Frontier Broadcasting Company, Appellant, v. Federal Communications Commission, Broadcasting Company, Petitioner, v. Federal Communications Commission and United States of America, Respondents, 412 F.2d 162 (D.C. Cir. 1969)

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US Court of Appeals for the District of Columbia Circuit - 412 F.2d 162 (D.C. Cir. 1969) Argued November 1, 1968
Decided February 26, 1969

Mr. Alan Y. Naftalin, Washington, D. C., with whom Mr. Arthur B. Goodkind, Washington, D. C., was on the brief, for appellant in No. 21,594 and petitioner in No. 21,598.

Mrs. Lenore G. Ehrig, Counsel, Federal Communications Commission, with whom Messrs. Henry Geller, General Counsel, John H. Conlin, Associate General Counsel and Stuart F. Feldstein, Counsel, Federal Communications Commission, were on the brief, for appellee in No. 21,594 and respondent in No. 21,598. Mr. Howard E. Shapiro, Washington, D. C., entered an appearance for respondent United States.

Mr. Howard Monderer, Washington, D. C., filed a brief on behalf of National Broadcasting Company, Inc., as amicus curiae, urging reversal.

Before TAMM, LEVENTHAL and ROBINSON, Circuit Judges.

TAMM, Circuit Judge:

Appellant, Frontier Broadcasting Company, seeks review of certain orders of the appellee, the Federal Comunications Commission, granting permission to Laramie Plains Antenna TV Association, Inc. to rebroadcast, by way of translator stations, certain signals of three Denver, Colorado, network affiliates without providing for non-duplication protection of appellant's station KFBC-TV at Cheyenne, Wyoming, and denying appellant's request for reconsideration of that grant. Appellant also seeks review of an order to show cause why Laramie Plains TV Association, Inc. should not be required to cease and desist its operation at Laramie alleging such operation to be in direct conflict with Section 325(a) of the Communications Act of 1934, as amended, 47 U.S.C. § 325(a) (1964). These controversies were consolidated for this appeal and accordingly, since we hold that the operations of Laramie Plains Antenna TV Association, Inc., are in violation of Section 325(a) of the Communications Act of 1934, as amended, we reverse the decision of the Commission in this regard and vacate its order of December 22, 1967, denying appellant's request for the issuance of an order to show cause.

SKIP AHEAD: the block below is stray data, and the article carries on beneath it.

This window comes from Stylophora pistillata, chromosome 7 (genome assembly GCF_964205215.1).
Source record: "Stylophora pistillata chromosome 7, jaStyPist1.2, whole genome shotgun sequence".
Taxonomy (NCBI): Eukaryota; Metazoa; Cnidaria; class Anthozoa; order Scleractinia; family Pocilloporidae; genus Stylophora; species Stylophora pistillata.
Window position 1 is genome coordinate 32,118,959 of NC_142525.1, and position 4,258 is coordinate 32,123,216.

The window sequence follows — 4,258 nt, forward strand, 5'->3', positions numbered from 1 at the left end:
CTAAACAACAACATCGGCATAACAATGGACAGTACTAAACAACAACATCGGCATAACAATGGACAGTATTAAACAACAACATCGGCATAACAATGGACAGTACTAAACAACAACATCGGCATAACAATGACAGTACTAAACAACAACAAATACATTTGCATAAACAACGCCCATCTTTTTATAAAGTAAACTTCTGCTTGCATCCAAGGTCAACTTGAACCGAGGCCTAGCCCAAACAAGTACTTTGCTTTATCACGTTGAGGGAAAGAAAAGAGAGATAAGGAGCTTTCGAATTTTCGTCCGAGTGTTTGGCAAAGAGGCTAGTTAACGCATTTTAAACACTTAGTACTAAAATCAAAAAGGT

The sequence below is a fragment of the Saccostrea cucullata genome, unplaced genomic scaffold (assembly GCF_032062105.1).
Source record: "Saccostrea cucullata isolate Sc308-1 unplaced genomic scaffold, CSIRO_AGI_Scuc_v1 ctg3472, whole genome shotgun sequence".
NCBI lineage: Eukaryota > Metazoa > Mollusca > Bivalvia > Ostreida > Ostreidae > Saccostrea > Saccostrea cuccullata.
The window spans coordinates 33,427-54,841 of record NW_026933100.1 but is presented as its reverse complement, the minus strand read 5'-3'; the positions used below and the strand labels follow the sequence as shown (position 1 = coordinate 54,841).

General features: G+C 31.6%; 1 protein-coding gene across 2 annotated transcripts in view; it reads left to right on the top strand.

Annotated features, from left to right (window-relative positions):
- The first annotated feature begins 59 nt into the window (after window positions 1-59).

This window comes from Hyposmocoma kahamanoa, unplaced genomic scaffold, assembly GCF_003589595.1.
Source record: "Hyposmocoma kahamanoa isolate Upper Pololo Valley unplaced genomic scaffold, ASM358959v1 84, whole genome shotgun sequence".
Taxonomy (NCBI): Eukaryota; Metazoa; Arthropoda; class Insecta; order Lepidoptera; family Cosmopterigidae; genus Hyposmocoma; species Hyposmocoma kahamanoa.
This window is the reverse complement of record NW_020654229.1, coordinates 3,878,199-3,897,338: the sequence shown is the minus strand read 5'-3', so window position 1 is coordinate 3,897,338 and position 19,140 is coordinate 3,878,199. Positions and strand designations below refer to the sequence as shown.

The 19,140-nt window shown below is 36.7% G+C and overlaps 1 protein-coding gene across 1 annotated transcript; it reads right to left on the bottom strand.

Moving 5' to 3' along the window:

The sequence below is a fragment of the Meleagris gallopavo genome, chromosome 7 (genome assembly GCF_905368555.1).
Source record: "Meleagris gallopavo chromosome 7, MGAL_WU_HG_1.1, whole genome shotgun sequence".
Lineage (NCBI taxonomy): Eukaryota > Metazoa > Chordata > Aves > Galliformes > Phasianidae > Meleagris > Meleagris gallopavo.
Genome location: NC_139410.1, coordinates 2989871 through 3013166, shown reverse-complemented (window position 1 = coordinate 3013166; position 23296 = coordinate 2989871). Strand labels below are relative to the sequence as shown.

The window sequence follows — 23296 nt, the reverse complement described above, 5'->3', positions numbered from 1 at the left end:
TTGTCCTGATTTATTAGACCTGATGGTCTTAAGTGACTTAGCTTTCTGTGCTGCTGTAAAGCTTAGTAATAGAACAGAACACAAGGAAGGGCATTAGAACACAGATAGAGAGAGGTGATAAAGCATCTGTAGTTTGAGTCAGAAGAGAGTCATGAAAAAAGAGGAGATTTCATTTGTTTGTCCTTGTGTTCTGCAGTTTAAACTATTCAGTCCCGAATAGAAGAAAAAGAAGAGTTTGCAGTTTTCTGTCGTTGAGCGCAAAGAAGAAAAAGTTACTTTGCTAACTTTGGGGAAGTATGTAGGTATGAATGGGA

The facts, in so far as they pertain to questions before us, are that the appellant, Frontier, is the licensee of station KFBC-TV, Cheyenne, Wyoming. KFBC-TV is an affiliate of all three major networks and broadcasts selected network programs on a regular basis in addition to its local programming. The normal service area, technically the Grade B contour, of KFBC-TV encompasses the city of Laramie, Wyoming, lying some forty-two miles to the northwest of Cheyenne. It is the only station received "off-the-air" in Laramie. Laramie Plains Antenna TV Association, Inc., a non-profit corporation, is the operator of three television translator stations located in the area immediately surrounding the city of Laramie. In November, 1965, the Association applied to the Commission for authorization to assume operation of the translator stations declining to assume certain contractual obligations of its predecessor, Albany Electronics, Inc., in regard to non-duplication protection of KFBC-TV. The Association also certified that it had requested and received rebroadcast consent from three network affiliated television stations located in Denver, Colorado. It should be noted that this permission was qualified to the extent that they consented only with respect to local programming, bottoming denial of rebroadcast consent of their network programs upon contractual obligations with the National Broadcasting Company, the Columbia Broadcasting System and the American Broadcasting Company. The first two of the networks expressly informed the Association that they had prohibited their Denver stations from granting rebroadcast consent unless the Association would assure non-duplication protection of KFBC-TV network programming. The American Broadcasting Company declined to respond. Frontier objected to the authorization of Association's operations unless the Commission required them to be bound under the agreements between Albany Electronics and Frontier or, in the alternative, that they be required to comply with non-duplication rules as applied to CATV systems in the area.1  In July of 1967, the Commission granted Association's request and refused to impose the requests of Frontier with regard to non-duplication by the translator stations.2  In that opinion the Commission held that despite the qualified permission of the three Denver stations for rebroadcast consent, the Association "ha [d] received the requisite rebroadcast consent within the meaning of Section 325(a) of the Communications Act. * * * The only question is the extent of the rebroadcast consent. * * * [I]t may well be that, in order to obtain rebroadcast consent for network programs, Laramie need only to provide non duplication protection for station KFBC-TV." (Italics in original.) Laramie Plains Antenna TV Association, Inc., 11 P & F Radio Reg.2d 234, 237 (1967). One month later Frontier filed a petition for reconsideration of the Commission's order and requested the Commission to direct the Association to show cause why it should not cease and desist operation in violation of Section 325(a) of the Communications Act and again suggesting that non-duplication protection, if afforded, would satisfy Frontier. On December 22, 1967, the Commission, Commissioner Cox dissenting, denied both requests of Frontier and held that " [t]he consent which the Denver stations have given to Laramie is sufficient to satisfy the requirements of Section 325(a) of the Communications Act. * * * We believe that such consent of the station, while limited in some respects, was given. As to the limitations, even if the consents given by the Denver stations were not sufficient to satisfy the statute, we are of the view that the public interest would require their consent * * *" (App. 45-46). None of the Denver stations participated in this matter and none was ever ordered, in the public interest,3  to give full consent. Faced then with the realization that the programs of KFBC-TV would be completely duplicated by the Association via the Denver stations, Frontier brought its case to this court. Unsatisfied that the Commission was correct in its ruling on the issue of "rebroadcast consent" under the Communications Act, we hereinafter hold that "rebroadcast consent" was not given as to the network programs by either the originating stations or the networks and, as such, Laramie Plains Antenna TV Association, Inc. is operating outside Section 325(a) of the Communications Act.